If stone fences could talk

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Historic stone fences are monuments of strength. They symbolize the willpower for a better life. Timeless works of perseverance and back forty landmarks that shaped our countryside. Rock solid, like the character and determination that took on the heavy lifting to make a humble living. The metamorphosis of rugged real estate into gentle meadows is the legacy of work ethic, land stewardship and a vision.

Canada was new when these fence lines were drawn, and so too was the ink on the Queen’s Crown land patent. The township’s first private land owners were sworn by her Majesty’s land grant, and a dream.

If these old fences could talk perhaps we would learn more about farm kids in the 1870’s who picked and piled every piece. Their backbreaking labor achieved what machine driven contractors couldn’t possibly quote. No entitlement. No shortcuts. No rest until the job was done. Farm life meant following farm family orders: Venture into the backwoods and scratch open a new farm field.

Form followed function as these fences were never engineered to impress the neighbors. Built to keep livestock in or, at the very least, to pronounce a boundary, stone fences were a practical use of the raw material that interrupted the walking plow that cut the furrows. A blacksmith-made plow point found on Pye Acres helps tell the story.Furrow

Acres of rock surfaced by the frost, lifted by hand, loaded onto horse-drawn stone boats and then strategically stacked. Bring on the cold, then the heat, and the nerve-wrecking black flies, mosquitoes, poison ivy, wild predators and all of the other elements that challenged the young homesteaders’ fortitude. Did childhood even exist for the architects of these stunning stone creations?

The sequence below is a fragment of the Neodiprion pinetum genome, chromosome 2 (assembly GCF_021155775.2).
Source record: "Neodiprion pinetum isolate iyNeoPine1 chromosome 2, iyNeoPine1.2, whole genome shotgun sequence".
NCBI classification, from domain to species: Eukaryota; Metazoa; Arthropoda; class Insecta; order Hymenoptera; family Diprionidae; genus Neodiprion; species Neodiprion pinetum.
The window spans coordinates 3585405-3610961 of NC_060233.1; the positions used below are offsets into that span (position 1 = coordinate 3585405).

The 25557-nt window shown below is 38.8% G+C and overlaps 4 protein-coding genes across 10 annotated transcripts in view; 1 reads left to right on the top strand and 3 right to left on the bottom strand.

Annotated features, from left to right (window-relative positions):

Today, the fallow fields of Pye Acres serve as an oasis for wildlife and family recreation time. The smiles and freedoms of the Pye Boys shines as big and bright as the historic stonework. The boys climb up high onto the fences. Their shoes shuffle across the rocks that were painstakingly maneuvered with youthful hands over a century earlier. The boys race each other over grassy drumlins to a home with electricity, running water and every other on-demand privilege that our rural roots simply never imagined.

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A window to the commitment and hardship of this lands’ past is what our countryside home represents. On her 101st birthday, our property’s predecessor enjoyed a cup of tea and the eastern view from our dining room table. No one owned this land longer than Madeline McCarthy. She pointed to fences she crossed, and described the special places  on the property that gave her heart comfort. When Madeline was widowed at age 54, this land soaked up the tears as she privately sat in the fields and mourned for her husband Joe. Solo sits are personal moments of escape and soulful reflection, and it seems that Madeline started a trend.